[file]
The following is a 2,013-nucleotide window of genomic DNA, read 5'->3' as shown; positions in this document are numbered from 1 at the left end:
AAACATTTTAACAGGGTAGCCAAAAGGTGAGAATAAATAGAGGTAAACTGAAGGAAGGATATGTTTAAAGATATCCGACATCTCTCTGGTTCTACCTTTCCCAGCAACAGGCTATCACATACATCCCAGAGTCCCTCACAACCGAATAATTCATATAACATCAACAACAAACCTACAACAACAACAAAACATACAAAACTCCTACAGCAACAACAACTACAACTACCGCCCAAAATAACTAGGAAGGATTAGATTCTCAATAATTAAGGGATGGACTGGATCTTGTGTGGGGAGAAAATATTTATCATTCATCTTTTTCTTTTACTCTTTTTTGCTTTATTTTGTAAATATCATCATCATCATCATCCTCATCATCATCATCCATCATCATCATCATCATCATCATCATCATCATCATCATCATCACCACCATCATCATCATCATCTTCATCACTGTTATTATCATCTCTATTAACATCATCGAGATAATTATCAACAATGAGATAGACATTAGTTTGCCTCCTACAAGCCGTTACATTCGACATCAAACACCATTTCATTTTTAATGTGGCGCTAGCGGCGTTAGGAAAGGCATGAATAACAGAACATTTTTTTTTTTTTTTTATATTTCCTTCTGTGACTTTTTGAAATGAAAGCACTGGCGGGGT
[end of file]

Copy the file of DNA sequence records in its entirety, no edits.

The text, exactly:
The following is a 2,013-nucleotide window of genomic DNA, read 5'->3' as shown; positions in this document are numbered from 1 at the left end:
AAACATTTTAACAGGGTAGCCAAAAGGTGAGAATAAATAGAGGTAAACTGAAGGAAGGATATGTTTAAAGATATCCGACATCTCTCTGGTTCTACCTTTCCCAGCAACAGGCTATCACATACATCCCAGAGTCCCTCACAACCGAATAATTCATATAACATCAACAACAAACCTACAACAACAACAAAACATACAAAACTCCTACAGCAACAACAACTACAACTACCGCCCAAAATAACTAGGAAGGATTAGATTCTCAATAATTAAGGGATGGACTGGATCTTGTGTGGGGAGAAAATATTTATCATTCATCTTTTTCTTTTACTCTTTTTTGCTTTATTTTGTAAATATCATCATCATCATCATCCTCATCATCATCATCCATCATCATCATCATCATCATCATCATCATCATCATCATCATCACCACCATCATCATCATCATCTTCATCACTGTTATTATCATCTCTATTAACATCATCGAGATAATTATCAACAATGAGATAGACATTAGTTTGCCTCCTACAAGCCGTTACATTCGACATCAAACACCATTTCATTTTTAATGTGGCGCTAGCGGCGTTAGGAAAGGCATGAATAACAGAACATTTTTTTTTTTTTTTTATATTTCCTTCTGTGACTTTTTGAAATGAAAGCACTGGCGGGGT